There are those who enter adulthood, having gone through childhood suffering with untreated depression. One woman, who suffered lifelong depression, until successful treatment with antidepressants, remarked upon her childhood depression having left its mark on her adult self, manifesting in intense and crippling shyness. As such, she may wish she had been able to benefit from the potential that antidepressants afford many people (6). In some sense, the effect of not using medication may shape one's sense of who she is. In this particular instance, untreated childhood depression shaped the reality of this person. This is an area of research, too, that could benefit from more data.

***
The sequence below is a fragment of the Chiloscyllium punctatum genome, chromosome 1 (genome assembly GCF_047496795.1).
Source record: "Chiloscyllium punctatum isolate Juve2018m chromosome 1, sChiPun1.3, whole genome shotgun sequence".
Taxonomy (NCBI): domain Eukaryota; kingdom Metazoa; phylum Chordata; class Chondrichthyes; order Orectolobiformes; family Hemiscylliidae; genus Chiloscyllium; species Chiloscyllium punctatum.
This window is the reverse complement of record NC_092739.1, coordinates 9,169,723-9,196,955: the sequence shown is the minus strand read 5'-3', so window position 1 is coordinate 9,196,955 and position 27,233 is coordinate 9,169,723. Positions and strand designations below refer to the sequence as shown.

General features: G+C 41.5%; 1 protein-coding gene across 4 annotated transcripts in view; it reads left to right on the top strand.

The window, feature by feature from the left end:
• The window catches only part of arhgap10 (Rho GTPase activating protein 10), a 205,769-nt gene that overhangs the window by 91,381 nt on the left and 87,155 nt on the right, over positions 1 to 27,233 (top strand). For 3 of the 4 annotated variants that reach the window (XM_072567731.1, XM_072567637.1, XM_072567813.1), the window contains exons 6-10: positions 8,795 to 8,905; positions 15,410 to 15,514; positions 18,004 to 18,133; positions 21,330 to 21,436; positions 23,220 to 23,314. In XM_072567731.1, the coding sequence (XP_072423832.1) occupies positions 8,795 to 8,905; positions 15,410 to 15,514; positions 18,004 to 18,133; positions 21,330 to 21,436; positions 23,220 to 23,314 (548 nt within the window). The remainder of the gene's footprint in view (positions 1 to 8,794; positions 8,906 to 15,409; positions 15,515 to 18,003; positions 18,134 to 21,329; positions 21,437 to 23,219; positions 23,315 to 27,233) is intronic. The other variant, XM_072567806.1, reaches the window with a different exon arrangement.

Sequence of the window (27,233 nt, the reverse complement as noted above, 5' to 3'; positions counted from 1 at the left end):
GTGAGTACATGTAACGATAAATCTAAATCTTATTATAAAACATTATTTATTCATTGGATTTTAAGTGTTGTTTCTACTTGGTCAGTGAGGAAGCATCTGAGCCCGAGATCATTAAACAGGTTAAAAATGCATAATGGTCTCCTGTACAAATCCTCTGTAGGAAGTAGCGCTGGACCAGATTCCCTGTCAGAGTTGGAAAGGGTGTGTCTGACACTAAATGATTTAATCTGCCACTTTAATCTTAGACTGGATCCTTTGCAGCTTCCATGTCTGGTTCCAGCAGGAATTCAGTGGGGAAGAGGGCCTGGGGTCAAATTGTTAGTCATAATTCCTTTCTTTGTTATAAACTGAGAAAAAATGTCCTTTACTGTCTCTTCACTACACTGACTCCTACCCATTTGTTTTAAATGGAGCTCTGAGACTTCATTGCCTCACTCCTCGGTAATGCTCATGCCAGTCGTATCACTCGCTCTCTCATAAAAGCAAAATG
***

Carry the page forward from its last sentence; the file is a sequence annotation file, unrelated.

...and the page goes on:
There are many theories about the development of identity in children, including Erik Erikson's theory of psychosocial development. Erikson theorizes that development occurs in eight stages, with each stage marked physical and psychological milestones that are inextricably connected with the social context. Given the myriad social contexts from which children come, it is hard to generalize which factors coalesce to manifest depression in one child and not another. Childhood depression is associated with a greater risk of depression in adulthood and a greater risk of other mental illnesses in adulthood (7). There is a prevailing misconception that children cannot experience depression, because "what do they have about which to be depressed?" Given the complicated nature of depression, involving some combination of chemical, psychological and social factors, it is clear that depression cannot have one single etiology (6). And if children develop a sense of "I" that is mired in feelings of inadequacy, shame, guilt and fear it is understandable that these feelings often do not go away without some sort of outside intervention. Many physicians, despite the suicide risk, are willing to provide children with antidepressants in the hope that medication will ameliorate the feelings that other forms of treatment have been unable to mitigate. And while the potential long term effects may yet prove to be in some manner deleterious, for many it is a tradeoff they are willing to accept in order to facilitate a change in their realities. In short term studies in which the efficacy of antidepressants in children has been studied, the evidence is persuasive that children with major depressive disorder (MDD) experienced relief using SSRIs. The relief is categorized as being "short term" for children and adolescents with MDD. This begs the question: can SSRIs be used as a safe and effective long term treatment?